And then the wheels fell off.

The Blues lost their sixth straight game on Sunday, a 4-0 defeat to a Nashville Predators team that they previously shared a table with in the NHL’s toughest division.

Now, the Blues are now fighting for a playoff spot. They sit a point behind the Anaheim Ducks for the second wildcard spot in the Western Conference and two points back of the Minnesota Wild for third in the Central Division.

The Blues are now 0-5-1 in their past six and have scored two goals or fewer in seven of their past 10 games, including being shutout twice. The once-reliable scoring well has dried up. St. Louis was shutout 4-0 on Friday night against Winnipeg in an embarrassing effort. Sunday’s wasn’t much different.

Nashville, meanwhile, continues to cruise and regained sole possession of top spot in the Central Division, two points ahead of the Winnipeg Jets with a game in hand.

The win also put the Predators a point behind the Vegas Golden Knights for tops in the Western Conference and two points behind the Tampa Bay Lightning at the summit in the NHL.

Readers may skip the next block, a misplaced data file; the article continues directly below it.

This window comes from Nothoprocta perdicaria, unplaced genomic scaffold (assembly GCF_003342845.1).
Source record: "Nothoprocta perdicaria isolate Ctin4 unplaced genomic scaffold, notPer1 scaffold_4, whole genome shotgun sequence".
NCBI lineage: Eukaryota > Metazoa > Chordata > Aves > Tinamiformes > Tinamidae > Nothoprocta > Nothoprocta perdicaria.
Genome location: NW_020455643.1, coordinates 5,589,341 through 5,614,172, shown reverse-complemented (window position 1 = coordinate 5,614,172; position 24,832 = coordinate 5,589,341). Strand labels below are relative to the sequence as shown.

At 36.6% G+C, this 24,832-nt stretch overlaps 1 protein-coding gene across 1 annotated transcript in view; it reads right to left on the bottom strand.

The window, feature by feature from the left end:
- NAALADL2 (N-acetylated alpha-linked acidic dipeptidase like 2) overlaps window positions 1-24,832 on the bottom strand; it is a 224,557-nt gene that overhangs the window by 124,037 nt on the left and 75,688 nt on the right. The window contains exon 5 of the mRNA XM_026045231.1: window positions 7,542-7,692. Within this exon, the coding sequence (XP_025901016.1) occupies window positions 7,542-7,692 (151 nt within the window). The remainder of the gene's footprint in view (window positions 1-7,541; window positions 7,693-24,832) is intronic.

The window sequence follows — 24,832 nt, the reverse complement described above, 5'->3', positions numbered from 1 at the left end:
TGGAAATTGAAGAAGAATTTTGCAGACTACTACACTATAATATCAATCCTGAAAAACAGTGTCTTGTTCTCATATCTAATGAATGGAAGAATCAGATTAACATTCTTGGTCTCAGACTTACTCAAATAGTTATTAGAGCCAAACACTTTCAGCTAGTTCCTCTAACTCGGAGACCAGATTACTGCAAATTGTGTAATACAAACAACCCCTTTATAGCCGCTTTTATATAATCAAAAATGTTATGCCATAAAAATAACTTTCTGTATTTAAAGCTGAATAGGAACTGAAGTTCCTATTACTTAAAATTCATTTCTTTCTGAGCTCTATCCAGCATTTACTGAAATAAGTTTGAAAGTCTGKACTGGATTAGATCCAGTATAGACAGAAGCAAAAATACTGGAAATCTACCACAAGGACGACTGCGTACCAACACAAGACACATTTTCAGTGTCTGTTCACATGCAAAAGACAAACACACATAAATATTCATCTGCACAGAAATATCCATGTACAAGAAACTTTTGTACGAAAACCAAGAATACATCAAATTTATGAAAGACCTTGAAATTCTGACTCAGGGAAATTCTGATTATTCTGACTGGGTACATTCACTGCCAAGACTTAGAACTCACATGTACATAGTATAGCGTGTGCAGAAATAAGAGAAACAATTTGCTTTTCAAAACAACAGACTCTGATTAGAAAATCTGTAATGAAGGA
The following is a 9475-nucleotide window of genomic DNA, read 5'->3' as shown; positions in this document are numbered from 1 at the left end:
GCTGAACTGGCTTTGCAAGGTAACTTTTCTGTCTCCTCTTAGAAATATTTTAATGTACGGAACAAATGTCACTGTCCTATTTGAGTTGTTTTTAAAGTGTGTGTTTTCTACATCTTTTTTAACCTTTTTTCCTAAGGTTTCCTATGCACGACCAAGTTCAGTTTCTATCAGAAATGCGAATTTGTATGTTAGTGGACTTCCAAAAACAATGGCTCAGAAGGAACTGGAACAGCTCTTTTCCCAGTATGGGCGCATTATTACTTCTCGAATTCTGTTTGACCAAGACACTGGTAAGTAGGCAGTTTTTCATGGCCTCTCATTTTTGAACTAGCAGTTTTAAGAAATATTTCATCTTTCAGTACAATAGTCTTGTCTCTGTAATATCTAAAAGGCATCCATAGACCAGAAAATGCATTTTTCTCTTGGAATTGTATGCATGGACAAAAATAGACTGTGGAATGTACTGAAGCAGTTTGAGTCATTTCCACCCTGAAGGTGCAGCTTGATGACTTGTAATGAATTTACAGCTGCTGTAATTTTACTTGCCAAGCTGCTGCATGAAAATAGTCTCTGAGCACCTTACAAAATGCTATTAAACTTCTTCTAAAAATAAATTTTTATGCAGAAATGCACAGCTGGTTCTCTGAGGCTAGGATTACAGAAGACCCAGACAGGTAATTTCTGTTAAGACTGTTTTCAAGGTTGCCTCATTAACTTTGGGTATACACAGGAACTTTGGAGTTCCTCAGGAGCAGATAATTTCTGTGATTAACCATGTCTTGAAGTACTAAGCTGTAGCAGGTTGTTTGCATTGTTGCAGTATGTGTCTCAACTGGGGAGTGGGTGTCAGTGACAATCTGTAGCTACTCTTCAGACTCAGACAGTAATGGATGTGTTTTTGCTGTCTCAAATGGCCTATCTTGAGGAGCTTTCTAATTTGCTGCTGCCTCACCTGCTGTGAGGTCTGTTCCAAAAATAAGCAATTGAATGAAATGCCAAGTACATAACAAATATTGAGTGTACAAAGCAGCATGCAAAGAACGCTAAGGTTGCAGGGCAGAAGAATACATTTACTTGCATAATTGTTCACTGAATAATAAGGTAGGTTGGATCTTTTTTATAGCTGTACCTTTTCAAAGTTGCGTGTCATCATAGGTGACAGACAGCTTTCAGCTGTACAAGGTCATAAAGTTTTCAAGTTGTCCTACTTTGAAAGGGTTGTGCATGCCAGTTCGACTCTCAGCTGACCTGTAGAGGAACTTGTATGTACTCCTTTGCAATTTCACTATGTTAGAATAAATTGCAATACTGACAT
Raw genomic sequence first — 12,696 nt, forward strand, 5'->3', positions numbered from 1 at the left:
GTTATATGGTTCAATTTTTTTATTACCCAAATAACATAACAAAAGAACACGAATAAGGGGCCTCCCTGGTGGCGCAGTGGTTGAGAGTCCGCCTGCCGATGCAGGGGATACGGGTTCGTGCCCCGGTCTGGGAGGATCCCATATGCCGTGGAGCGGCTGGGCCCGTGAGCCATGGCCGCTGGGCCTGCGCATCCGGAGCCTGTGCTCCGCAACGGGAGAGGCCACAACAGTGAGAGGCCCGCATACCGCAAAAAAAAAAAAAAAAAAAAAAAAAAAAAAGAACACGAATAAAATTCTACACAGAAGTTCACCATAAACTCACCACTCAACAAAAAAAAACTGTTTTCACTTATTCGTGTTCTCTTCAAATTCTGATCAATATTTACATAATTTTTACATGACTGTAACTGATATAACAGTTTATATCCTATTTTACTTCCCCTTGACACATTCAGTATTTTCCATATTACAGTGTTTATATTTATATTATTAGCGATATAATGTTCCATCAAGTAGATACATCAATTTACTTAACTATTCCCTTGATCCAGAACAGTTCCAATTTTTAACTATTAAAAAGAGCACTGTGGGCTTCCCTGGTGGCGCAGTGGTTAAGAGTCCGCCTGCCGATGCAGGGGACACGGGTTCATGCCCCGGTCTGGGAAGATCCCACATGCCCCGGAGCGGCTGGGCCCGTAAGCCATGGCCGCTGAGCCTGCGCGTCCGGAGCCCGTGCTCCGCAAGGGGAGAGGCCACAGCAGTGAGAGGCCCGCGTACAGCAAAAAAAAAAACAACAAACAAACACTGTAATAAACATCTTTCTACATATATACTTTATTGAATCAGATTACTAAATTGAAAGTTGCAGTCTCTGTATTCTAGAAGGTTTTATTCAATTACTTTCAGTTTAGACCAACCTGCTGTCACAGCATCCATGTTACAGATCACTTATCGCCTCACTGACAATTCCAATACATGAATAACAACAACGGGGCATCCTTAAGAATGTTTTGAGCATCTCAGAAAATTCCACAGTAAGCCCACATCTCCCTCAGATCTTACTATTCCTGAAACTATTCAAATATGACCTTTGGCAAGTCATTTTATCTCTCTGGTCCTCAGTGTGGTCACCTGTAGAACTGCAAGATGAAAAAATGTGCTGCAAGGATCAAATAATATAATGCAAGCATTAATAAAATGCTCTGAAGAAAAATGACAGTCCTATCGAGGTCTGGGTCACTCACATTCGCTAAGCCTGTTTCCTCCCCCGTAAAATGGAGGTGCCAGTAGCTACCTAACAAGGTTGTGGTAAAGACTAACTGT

Along with Sissons’ goal, Kevin Fiala notched his 20th to five the Preds a 2-0 lead at the first intermission.

Everything went right for the Preds, even when they were shorthanded.

Watson’s shorty made it 4-0 after Scott Hartnell gave Nashville a 3-0 lead 1:20 into the second period.

That nice orange-red circle in front of Jake Allen is pretty telling.

Pekka Rinne, meanwhile, was solid in the crease for the Predators, picking up his sixth shutout of the season and 49th of career in a 27-save performance.

The Predators, who have now won four straight, get their stiffest challenge yet against the Winnipeg Jets on Tuesday. On the line is first place in the division, a spot both teams will likely duke out for heading down the home stretch.

MORE: Pro Hockey Talk 2018 NHL Trade Deadline Tracker

Scott Billeck is a writer for Pro Hockey Talk on NBC Sports. Drop him a line at phtblog@nbcsports.com or follow him on Twitter @scottbilleck